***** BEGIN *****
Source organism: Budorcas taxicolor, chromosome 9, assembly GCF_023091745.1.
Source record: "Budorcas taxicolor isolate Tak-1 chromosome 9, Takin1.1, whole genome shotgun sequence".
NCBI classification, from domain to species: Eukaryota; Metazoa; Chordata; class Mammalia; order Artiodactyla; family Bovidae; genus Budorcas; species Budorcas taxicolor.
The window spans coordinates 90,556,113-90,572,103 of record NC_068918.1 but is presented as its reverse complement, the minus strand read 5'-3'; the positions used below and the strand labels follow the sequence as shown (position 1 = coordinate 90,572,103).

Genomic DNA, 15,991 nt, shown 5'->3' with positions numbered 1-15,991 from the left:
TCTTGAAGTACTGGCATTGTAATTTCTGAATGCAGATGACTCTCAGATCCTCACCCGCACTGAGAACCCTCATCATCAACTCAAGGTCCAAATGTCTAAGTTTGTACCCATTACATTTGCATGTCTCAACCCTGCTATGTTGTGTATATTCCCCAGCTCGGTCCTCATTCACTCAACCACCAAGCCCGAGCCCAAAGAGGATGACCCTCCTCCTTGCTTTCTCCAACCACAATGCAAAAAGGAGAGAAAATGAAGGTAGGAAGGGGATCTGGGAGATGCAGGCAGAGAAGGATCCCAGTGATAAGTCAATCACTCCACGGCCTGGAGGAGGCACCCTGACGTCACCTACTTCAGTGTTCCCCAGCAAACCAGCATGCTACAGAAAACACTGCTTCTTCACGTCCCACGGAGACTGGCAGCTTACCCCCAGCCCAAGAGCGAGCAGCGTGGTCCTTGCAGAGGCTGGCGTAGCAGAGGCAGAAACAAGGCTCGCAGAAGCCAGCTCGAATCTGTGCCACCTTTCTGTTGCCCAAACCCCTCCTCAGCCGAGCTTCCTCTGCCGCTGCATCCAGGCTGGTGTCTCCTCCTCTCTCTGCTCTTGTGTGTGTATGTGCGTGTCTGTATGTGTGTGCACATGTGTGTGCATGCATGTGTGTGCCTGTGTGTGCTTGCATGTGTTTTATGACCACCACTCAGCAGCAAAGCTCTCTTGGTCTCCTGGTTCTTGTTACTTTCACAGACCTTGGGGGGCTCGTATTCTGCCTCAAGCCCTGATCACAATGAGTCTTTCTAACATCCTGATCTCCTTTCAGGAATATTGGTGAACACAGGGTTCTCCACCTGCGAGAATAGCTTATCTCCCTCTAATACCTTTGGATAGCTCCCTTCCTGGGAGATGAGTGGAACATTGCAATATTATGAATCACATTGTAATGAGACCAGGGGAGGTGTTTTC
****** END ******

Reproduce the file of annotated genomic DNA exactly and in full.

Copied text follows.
Source organism: Budorcas taxicolor, chromosome 9, assembly GCF_023091745.1.
Source record: "Budorcas taxicolor isolate Tak-1 chromosome 9, Takin1.1, whole genome shotgun sequence".
NCBI classification, from domain to species: Eukaryota; Metazoa; Chordata; class Mammalia; order Artiodactyla; family Bovidae; genus Budorcas; species Budorcas taxicolor.
The window spans coordinates 90,556,113-90,572,103 of record NC_068918.1 but is presented as its reverse complement, the minus strand read 5'-3'; the positions used below and the strand labels follow the sequence as shown (position 1 = coordinate 90,572,103).

Genomic DNA, 15,991 nt, shown 5'->3' with positions numbered 1-15,991 from the left:
TCTTGAAGTACTGGCATTGTAATTTCTGAATGCAGATGACTCTCAGATCCTCACCCGCACTGAGAACCCTCATCATCAACTCAAGGTCCAAATGTCTAAGTTTGTACCCATTACATTTGCATGTCTCAACCCTGCTATGTTGTGTATATTCCCCAGCTCGGTCCTCATTCACTCAACCACCAAGCCCGAGCCCAAAGAGGATGACCCTCCTCCTTGCTTTCTCCAACCACAATGCAAAAAGGAGAGAAAATGAAGGTAGGAAGGGGATCTGGGAGATGCAGGCAGAGAAGGATCCCAGTGATAAGTCAATCACTCCACGGCCTGGAGGAGGCACCCTGACGTCACCTACTTCAGTGTTCCCCAGCAAACCAGCATGCTACAGAAAACACTGCTTCTTCACGTCCCACGGAGACTGGCAGCTTACCCCCAGCCCAAGAGCGAGCAGCGTGGTCCTTGCAGAGGCTGGCGTAGCAGAGGCAGAAACAAGGCTCGCAGAAGCCAGCTCGAATCTGTGCCACCTTTCTGTTGCCCAAACCCCTCCTCAGCCGAGCTTCCTCTGCCGCTGCATCCAGGCTGGTGTCTCCTCCTCTCTCTGCTCTTGTGTGTGTATGTGCGTGTCTGTATGTGTGTGCACATGTGTGTGCATGCATGTGTGTGCCTGTGTGTGCTTGCATGTGTTTTATGACCACCACTCAGCAGCAAAGCTCTCTTGGTCTCCTGGTTCTTGTTACTTTCACAGACCTTGGGGGGCTCGTATTCTGCCTCAAGCCCTGATCACAATGAGTCTTTCTAACATCCTGATCTCCTTTCAGGAATATTGGTGAACACAGGGTTCTCCACCTGCGAGAATAGCTTATCTCCCTCTAATACCTTTGGATAGCTCCCTTCCTGGGAGATGAGTGGAACATTGCAATATTATGAATCACATTGTAATGAGACCAGGGGAGGTGTTTTC